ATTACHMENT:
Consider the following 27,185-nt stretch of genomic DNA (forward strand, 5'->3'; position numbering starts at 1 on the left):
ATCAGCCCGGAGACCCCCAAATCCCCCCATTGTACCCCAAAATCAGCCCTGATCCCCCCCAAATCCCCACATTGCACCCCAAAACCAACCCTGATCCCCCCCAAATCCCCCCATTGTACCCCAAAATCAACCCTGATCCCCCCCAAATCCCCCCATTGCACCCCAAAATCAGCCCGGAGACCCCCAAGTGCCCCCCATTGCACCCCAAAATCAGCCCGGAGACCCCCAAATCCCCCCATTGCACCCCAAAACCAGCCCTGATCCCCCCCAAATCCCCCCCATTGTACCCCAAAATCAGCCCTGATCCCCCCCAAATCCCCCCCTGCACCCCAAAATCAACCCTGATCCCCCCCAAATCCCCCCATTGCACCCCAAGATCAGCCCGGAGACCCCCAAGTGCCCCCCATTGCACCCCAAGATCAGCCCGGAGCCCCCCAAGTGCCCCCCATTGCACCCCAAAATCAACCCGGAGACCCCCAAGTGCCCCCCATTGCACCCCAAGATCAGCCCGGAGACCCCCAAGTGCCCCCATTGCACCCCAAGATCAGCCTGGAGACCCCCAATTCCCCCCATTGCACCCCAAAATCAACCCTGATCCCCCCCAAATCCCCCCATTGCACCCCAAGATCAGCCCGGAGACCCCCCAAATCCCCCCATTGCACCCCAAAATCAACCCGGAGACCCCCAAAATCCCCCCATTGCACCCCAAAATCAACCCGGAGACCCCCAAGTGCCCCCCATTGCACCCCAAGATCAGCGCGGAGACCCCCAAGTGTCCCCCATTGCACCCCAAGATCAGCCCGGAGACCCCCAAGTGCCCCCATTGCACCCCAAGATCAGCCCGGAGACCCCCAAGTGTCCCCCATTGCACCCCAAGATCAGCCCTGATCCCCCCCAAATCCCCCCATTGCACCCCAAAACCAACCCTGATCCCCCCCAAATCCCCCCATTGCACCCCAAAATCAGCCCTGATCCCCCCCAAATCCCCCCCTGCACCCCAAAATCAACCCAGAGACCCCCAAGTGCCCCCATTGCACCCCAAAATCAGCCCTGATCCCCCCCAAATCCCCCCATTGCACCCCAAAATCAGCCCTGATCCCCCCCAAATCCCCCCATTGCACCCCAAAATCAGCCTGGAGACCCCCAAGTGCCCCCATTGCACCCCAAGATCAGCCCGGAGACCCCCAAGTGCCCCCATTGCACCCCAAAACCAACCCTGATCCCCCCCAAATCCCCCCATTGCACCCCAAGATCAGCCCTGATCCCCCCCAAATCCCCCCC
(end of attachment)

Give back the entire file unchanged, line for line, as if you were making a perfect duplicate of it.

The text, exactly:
Consider the following 27,185-nt stretch of genomic DNA (forward strand, 5'->3'; position numbering starts at 1 on the left):
ATCAGCCCGGAGACCCCCAAATCCCCCCATTGTACCCCAAAATCAGCCCTGATCCCCCCCAAATCCCCACATTGCACCCCAAAACCAACCCTGATCCCCCCCAAATCCCCCCATTGTACCCCAAAATCAACCCTGATCCCCCCCAAATCCCCCCATTGCACCCCAAAATCAGCCCGGAGACCCCCAAGTGCCCCCCATTGCACCCCAAAATCAGCCCGGAGACCCCCAAATCCCCCCATTGCACCCCAAAACCAGCCCTGATCCCCCCCAAATCCCCCCCATTGTACCCCAAAATCAGCCCTGATCCCCCCCAAATCCCCCCCTGCACCCCAAAATCAACCCTGATCCCCCCCAAATCCCCCCATTGCACCCCAAGATCAGCCCGGAGACCCCCAAGTGCCCCCCATTGCACCCCAAGATCAGCCCGGAGCCCCCCAAGTGCCCCCCATTGCACCCCAAAATCAACCCGGAGACCCCCAAGTGCCCCCCATTGCACCCCAAGATCAGCCCGGAGACCCCCAAGTGCCCCCATTGCACCCCAAGATCAGCCTGGAGACCCCCAATTCCCCCCATTGCACCCCAAAATCAACCCTGATCCCCCCCAAATCCCCCCATTGCACCCCAAGATCAGCCCGGAGACCCCCCAAATCCCCCCATTGCACCCCAAAATCAACCCGGAGACCCCCAAAATCCCCCCATTGCACCCCAAAATCAACCCGGAGACCCCCAAGTGCCCCCCATTGCACCCCAAGATCAGCGCGGAGACCCCCAAGTGTCCCCCATTGCACCCCAAGATCAGCCCGGAGACCCCCAAGTGCCCCCATTGCACCCCAAGATCAGCCCGGAGACCCCCAAGTGTCCCCCATTGCACCCCAAGATCAGCCCTGATCCCCCCCAAATCCCCCCATTGCACCCCAAAACCAACCCTGATCCCCCCCAAATCCCCCCATTGCACCCCAAAATCAGCCCTGATCCCCCCCAAATCCCCCCCTGCACCCCAAAATCAACCCAGAGACCCCCAAGTGCCCCCATTGCACCCCAAAATCAGCCCTGATCCCCCCCAAATCCCCCCATTGCACCCCAAAATCAGCCCTGATCCCCCCCAAATCCCCCCATTGCACCCCAAAATCAGCCTGGAGACCCCCAAGTGCCCCCATTGCACCCCAAGATCAGCCCGGAGACCCCCAAGTGCCCCCATTGCACCCCAAAACCAACCCTGATCCCCCCCAAATCCCCCCATTGCACCCCAAGATCAGCCCTGATCCCCCCCAAATCCCCCCC